writers on dancing


Trial by Jury
Fresh Tracks
New Works by Rachel Bernsen, Chase Granoff/Jon Moniaci, Isabel Lewis/The Labor Union, Jessica Morgan, Paule Turner/Court, John Wyszniewski
Dance Theater Workshop
New York, NY
November 25. 2005

by Tom Phillips
copyright ©2005 by Tom Phillips

Ever since its founding 40 years ago, Dance Theater Workshop has been presenting an annual showcase of new choreographers.  This year, a jury of eight arts professionals auditioned some 60 artists to come up with a program of six new works.  The results indicate either (A.) young choreographic talent is in short supply, or (B.) Dance Theater Workshop’s aesthetic is getting old. My hunch is that the answer is (B.) based on the recurring sense during this evening that we’ve been here and seen this done better some time ago. Not everything was painful to watch, and the evening’s finale was by far its most inviting piece. But up to then, it was mostly reruns.         

Case in point: “Boredom with objects!” Two young men in jeans and sweatshirts  spend 20 minutes or so sitting and lying on the floor, fiddling around with a sound system.  According to their program bios these two fellows are members of a band in Brooklyn, and their piece does capture the isolated tedium of life in a recording studio. The problem is that boredom as a mental state doesn’t need another examination; it was plumbed to the depths of its shallows by Andy Warhol in the 1960’s, especially in his films. Watching Nico trim her bangs for half an hour in “Chelsea Girls” was a study in the beauty of banality. Watching these guys loll around is just unvarnished boredom. 

Boredom is at least preferable to torture, which was the dominant theme—and often the effect—of three other pieces. In “The Labor Union’s Dance Work 1,” two grim-looking women in green jump suits are tormented by a military-industrial complex consisting of two male musicians playing a cello and a guitar with a variety of machine tools. The sound was unmusical and literally painful, the worst ever inflicted on a set of ears that endured and enjoyed the loudest rock bands of the 60’s. The dancing was too mediocre to distract.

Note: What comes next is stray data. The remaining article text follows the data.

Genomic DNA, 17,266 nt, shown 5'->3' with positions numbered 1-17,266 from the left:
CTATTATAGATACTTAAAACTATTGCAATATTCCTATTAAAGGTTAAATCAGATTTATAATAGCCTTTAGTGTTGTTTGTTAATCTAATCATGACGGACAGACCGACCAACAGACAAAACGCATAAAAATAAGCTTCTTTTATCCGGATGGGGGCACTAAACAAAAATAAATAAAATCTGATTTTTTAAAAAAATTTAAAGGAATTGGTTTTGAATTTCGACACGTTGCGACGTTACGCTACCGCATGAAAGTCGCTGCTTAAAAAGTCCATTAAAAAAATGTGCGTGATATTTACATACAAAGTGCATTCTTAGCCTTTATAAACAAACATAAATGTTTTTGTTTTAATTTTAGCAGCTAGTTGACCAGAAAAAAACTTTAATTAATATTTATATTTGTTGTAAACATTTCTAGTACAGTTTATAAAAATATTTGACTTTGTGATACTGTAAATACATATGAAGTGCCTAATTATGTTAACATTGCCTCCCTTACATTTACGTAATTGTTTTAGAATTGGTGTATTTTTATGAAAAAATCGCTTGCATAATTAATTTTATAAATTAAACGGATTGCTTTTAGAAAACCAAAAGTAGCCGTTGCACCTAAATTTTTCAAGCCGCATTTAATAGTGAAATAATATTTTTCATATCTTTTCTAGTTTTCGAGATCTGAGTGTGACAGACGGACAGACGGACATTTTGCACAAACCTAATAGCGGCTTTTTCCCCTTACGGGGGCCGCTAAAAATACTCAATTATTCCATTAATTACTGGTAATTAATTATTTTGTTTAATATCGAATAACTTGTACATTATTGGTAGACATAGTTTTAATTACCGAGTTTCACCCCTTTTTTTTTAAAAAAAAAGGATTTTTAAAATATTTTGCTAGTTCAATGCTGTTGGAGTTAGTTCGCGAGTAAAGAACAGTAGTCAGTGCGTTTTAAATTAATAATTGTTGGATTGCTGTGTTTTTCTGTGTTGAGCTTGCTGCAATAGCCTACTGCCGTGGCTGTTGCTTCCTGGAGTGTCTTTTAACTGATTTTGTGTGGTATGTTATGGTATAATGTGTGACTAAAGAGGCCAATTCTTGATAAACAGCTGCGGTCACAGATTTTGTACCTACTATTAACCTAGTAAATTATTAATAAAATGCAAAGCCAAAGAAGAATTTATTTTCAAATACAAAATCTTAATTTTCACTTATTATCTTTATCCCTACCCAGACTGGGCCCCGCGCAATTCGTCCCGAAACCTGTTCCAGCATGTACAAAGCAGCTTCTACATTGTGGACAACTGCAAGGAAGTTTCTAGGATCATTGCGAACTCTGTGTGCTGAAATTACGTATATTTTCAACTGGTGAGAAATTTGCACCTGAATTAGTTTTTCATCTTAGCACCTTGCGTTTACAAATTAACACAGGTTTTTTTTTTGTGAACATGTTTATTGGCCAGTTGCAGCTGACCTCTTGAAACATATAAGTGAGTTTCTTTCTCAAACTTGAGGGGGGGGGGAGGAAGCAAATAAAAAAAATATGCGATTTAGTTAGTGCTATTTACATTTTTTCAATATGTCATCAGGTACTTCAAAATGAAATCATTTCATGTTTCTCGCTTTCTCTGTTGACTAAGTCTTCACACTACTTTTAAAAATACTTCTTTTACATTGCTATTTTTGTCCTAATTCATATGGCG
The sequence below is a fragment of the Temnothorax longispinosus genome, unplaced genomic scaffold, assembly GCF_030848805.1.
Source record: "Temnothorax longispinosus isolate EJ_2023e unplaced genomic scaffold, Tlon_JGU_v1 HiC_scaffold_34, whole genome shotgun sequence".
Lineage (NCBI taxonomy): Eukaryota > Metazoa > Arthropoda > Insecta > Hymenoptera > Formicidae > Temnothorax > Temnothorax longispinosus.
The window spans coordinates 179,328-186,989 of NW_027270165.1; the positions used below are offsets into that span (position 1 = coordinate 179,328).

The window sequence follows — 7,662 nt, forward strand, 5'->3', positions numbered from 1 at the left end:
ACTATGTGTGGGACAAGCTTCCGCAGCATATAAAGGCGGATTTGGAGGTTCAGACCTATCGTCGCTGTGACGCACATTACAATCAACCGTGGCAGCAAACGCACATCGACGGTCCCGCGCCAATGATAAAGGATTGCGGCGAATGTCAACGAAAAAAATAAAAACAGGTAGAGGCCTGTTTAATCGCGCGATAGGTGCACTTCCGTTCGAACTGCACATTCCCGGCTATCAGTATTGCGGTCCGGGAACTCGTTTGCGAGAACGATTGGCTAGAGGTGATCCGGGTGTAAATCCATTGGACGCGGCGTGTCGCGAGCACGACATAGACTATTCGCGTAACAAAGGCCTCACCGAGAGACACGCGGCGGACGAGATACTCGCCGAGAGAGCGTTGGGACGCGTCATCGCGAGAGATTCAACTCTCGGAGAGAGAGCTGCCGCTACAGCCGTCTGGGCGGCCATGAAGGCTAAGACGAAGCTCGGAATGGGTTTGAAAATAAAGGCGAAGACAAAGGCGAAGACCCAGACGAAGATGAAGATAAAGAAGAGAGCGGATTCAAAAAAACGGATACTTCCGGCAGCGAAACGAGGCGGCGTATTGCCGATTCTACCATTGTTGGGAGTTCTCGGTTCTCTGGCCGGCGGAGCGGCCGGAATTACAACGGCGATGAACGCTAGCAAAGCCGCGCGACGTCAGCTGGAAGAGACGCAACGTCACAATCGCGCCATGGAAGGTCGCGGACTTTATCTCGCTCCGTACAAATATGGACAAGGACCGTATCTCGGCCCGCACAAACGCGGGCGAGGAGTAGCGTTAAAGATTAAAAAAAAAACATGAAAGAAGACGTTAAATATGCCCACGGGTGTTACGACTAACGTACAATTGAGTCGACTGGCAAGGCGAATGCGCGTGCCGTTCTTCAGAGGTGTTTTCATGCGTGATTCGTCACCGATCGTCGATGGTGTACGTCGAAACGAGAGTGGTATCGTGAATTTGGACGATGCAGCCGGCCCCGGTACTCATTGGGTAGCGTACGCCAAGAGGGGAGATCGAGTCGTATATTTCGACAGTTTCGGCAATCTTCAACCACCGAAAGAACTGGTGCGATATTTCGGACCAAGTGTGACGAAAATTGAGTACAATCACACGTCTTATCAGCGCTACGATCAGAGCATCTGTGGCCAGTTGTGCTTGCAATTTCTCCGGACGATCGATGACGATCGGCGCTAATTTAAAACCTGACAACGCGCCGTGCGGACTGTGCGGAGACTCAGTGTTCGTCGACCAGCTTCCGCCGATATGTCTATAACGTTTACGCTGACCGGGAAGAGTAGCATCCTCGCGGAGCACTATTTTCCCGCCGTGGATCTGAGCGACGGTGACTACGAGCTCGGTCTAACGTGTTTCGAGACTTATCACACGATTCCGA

A somewhat more interesting victim was Paule Turner, who introduced his piece by asking if this was the audition for the role of an “angry black gay performance artist.” He got the part, with a tour de force in which he stripped naked to his painfully pierced body, got shot by a white thug named God, then groveled on the floor performing fellatio on the pistol. It was painful to watch, but in large part because we’ve seen and heard this character so many times before.  

One more torture treatment was offered by John Wyszniewski, who emerged from a cardboard box with his torso and arms bound in shrink wrap, then read a letter supposedly from an international pen pal who was being tortured in some place like Abu Ghraib. Wyszniewki is an ingratiating fellow in the style of a standup comic, but not much of a dancer, and out of shape in any case.  His bio notes that he just happens to be the director of marketing for Dance Theater Workshop.  Jurors, mark your ballots. 

There were some modest rewards along with the punishment. Rachel Bernsen’s “Experiment in Progress” was a minimalist exercise in self-discovery, beginning and ending in silence and stillness.  Finally, Jessica Morgan’s “You Are Gone Goodbye” was a lyrical piece for four women who start out with contortions and sobs, but then discover each other. Near the end they form themselves into a people-pile that has the symmetry and strength of a fine abstract sculpture. At the end, they strip off their shirts and face rear, showing letters inked on their milky backs. They retreat slowly, weaving in and out like particles in an atom, so that the letters make different combinations. We read “Is it me” and then “Visit me” among the permutations, a tender ending to an evening that sorely needed one.

In its 40 years, Dance Theater Workshop has grown into a powerful and well-connected institution, now with its own headquarters, studio and theater, and a big staff including a team of heavy-duty fundraisers. It has the power to shape much of the new dance we’ll be seeing in the coming years.  Judging from the looks of things, it’s not in danger of financial collapse.  But it needs to watch out for other, more pernicious forms of bankruptcy. 

Volume 3, No. 44
November 28, 2005

copyright ©2005 Tom Phillips



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last updated on November 28, 2005